Transport in Gabon is unreliable. Hassles with police and immigration officials are common.
Investor Rombout Swanborn says, for some time, he was able to circumvent these problems. He bought his own planes and flew tourists directly to Loango from throughout the region.
But Mr Swanborn says he faced problems with Gabon's civil aviation authority, an agency considered so ineffectual by the European Union, it put Gabon on an air safety blacklist.
"Before they do anything at all, they ask you for a lot of money," says Mr Swanborn. He says he refused to give money when officials asked for it. "We were not ready to pay an extravagant additional tax. We knew it wouldn't benefit the country - let's put it that way."
The government grounded his planes.
Mr Swanborn tried to bring tourists to Loango by other means, involving a four-hour boat ride down the coast, followed by a car ride on pot-holed roads. But that proved too inconvenient and time-consuming for many tourists. Bookings dried up and the lodge shut down.
This may seem a straightforward tale of a well-meaning businessman stymied by alleged African corruption and inefficiency, but others who were involved say it is not that simple.
They say Mr Swanborn didn't do enough to build trust with the Gabonese, and that undermined his efforts.
"The definition of eco-tourism is this: You have to help local people. You have to share the benefits," says Rene Adiaheno, a former head of Gabon's national park service.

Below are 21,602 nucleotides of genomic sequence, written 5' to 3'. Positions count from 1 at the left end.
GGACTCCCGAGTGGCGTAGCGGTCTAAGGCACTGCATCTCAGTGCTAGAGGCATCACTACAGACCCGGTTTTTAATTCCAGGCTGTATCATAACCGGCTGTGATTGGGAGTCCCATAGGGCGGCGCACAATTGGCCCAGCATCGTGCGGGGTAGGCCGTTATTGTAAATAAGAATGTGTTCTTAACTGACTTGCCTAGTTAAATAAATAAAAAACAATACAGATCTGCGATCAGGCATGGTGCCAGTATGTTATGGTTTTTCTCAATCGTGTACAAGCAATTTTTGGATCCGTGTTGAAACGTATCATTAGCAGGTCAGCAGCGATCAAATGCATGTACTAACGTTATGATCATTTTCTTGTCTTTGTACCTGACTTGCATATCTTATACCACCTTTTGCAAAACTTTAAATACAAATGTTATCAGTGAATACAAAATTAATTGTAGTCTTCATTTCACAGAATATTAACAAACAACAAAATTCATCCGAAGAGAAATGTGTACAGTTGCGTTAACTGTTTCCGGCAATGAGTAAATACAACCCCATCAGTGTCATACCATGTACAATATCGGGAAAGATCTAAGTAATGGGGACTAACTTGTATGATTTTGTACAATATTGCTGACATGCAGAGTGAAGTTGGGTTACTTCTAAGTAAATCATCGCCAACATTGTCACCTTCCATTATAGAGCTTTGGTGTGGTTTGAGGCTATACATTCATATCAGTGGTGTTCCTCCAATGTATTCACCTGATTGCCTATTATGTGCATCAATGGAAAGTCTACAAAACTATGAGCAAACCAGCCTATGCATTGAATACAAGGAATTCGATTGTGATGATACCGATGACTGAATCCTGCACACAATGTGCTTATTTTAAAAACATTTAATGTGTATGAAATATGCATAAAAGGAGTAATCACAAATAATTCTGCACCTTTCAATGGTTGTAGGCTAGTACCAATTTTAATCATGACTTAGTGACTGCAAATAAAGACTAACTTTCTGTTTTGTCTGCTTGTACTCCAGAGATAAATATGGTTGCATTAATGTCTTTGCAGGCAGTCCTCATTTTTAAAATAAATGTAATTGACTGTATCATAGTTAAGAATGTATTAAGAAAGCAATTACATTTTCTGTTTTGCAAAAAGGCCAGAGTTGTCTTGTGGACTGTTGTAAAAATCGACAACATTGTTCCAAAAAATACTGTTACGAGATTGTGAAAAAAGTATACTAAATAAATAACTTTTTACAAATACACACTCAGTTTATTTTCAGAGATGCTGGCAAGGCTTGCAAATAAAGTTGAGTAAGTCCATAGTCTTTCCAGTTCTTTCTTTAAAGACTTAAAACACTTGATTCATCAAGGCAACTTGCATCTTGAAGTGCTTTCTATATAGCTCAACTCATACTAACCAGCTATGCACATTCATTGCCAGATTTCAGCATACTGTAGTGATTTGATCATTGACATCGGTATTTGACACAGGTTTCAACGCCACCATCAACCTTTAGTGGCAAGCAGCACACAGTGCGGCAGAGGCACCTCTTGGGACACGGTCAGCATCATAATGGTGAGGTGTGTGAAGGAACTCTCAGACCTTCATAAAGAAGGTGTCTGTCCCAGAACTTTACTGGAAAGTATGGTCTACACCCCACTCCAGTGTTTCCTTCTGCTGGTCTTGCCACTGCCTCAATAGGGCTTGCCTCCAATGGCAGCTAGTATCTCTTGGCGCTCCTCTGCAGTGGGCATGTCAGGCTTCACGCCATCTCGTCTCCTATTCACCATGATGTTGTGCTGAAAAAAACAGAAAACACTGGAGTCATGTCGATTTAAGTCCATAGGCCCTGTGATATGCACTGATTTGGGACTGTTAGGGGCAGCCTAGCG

Mr Adiaheno says as an eco-tourism operator, Mr Swanborn should have done more to train and employ local villagers.
Romain Calaque was an early employee at Loango who now works for the Wildlife Conservation Society in Gabon. He says Mr Swanborn didn't always take government rules and regulations seriously. "The government became very upset, and it was almost impossible to find a way to get all the partners back around the table," he says.
Mr White says it boiled down to a clash of cultures - an aggressive European businessman operating in a country where people prefer to avoid conflict.
"You know, everybody made mistakes," he says. "The truth is there are both good and bad on both sides."
Whatever went wrong at Loango, Mr White remains optimistic about the eco-tourism potential of Gabon. He says things are beginning to look up.
For one, the country has a new President, Ali Bongo Ondimba, who has given some signs he wants to root out the corruption that plagued this country under the former president, his father, who held office for 42 years.
The new government is negotiating with tourism companies to build as many as nine new national park lodges in the next few years.
Loango Lodge may also have a future.
Mr Swanborn recently announced he will re-open it. He is renovating the facilities and says he is trying to resolve his differences with the government so he can resume flights.
For now, though, his planes remain grounded, and visitors are scarce.
Everyone involved hopes things will go better this time because what is at stake isn't just money.
If tourist cash doesn't flow into the economy here, pressure could mount to open Loango and the other national parks to other forms of revenue.
And the land that was set aside for the hippos in the surf, and the buffalos on the beach, could be handed over to people who value this place for other reasons - to extract its timber, minerals and oil.
Additional reporting by Rob Hugh-Jones.
Listen to more on this story at PRI's The World, a co-production of the BBC World Service, Public Radio International, and WGBH in Boston.